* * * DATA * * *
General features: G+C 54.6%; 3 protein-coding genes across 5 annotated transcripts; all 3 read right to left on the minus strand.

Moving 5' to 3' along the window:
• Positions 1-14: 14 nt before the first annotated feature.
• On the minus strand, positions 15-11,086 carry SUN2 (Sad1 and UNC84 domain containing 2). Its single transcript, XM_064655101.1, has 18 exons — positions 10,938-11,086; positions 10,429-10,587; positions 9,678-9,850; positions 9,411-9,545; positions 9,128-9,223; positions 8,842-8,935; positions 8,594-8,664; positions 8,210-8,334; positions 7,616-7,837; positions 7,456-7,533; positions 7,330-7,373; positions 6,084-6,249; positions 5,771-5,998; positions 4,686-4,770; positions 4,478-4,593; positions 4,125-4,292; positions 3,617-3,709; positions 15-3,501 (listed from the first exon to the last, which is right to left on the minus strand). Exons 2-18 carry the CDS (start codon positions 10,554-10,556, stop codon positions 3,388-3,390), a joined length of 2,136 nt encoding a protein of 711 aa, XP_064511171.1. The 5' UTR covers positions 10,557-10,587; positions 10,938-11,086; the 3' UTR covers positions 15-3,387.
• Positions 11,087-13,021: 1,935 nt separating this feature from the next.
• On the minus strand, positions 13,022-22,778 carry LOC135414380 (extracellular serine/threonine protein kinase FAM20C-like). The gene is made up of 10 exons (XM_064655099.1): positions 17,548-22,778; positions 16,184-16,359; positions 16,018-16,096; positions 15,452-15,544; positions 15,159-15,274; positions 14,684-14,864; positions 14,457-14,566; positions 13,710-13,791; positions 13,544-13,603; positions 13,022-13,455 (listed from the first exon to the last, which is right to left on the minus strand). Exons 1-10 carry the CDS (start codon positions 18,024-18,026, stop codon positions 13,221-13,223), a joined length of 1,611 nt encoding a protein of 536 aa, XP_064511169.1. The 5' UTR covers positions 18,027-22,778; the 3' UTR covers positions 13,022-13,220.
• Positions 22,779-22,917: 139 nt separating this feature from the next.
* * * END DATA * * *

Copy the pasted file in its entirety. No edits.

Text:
General features: G+C 54.6%; 3 protein-coding genes across 5 annotated transcripts; all 3 read right to left on the minus strand.

Moving 5' to 3' along the window:
• Positions 1-14: 14 nt before the first annotated feature.
• On the minus strand, positions 15-11,086 carry SUN2 (Sad1 and UNC84 domain containing 2). Its single transcript, XM_064655101.1, has 18 exons — positions 10,938-11,086; positions 10,429-10,587; positions 9,678-9,850; positions 9,411-9,545; positions 9,128-9,223; positions 8,842-8,935; positions 8,594-8,664; positions 8,210-8,334; positions 7,616-7,837; positions 7,456-7,533; positions 7,330-7,373; positions 6,084-6,249; positions 5,771-5,998; positions 4,686-4,770; positions 4,478-4,593; positions 4,125-4,292; positions 3,617-3,709; positions 15-3,501 (listed from the first exon to the last, which is right to left on the minus strand). Exons 2-18 carry the CDS (start codon positions 10,554-10,556, stop codon positions 3,388-3,390), a joined length of 2,136 nt encoding a protein of 711 aa, XP_064511171.1. The 5' UTR covers positions 10,557-10,587; positions 10,938-11,086; the 3' UTR covers positions 15-3,387.
• Positions 11,087-13,021: 1,935 nt separating this feature from the next.
• On the minus strand, positions 13,022-22,778 carry LOC135414380 (extracellular serine/threonine protein kinase FAM20C-like). The gene is made up of 10 exons (XM_064655099.1): positions 17,548-22,778; positions 16,184-16,359; positions 16,018-16,096; positions 15,452-15,544; positions 15,159-15,274; positions 14,684-14,864; positions 14,457-14,566; positions 13,710-13,791; positions 13,544-13,603; positions 13,022-13,455 (listed from the first exon to the last, which is right to left on the minus strand). Exons 1-10 carry the CDS (start codon positions 18,024-18,026, stop codon positions 13,221-13,223), a joined length of 1,611 nt encoding a protein of 536 aa, XP_064511169.1. The 5' UTR covers positions 18,027-22,778; the 3' UTR covers positions 13,022-13,220.
• Positions 22,779-22,917: 139 nt separating this feature from the next.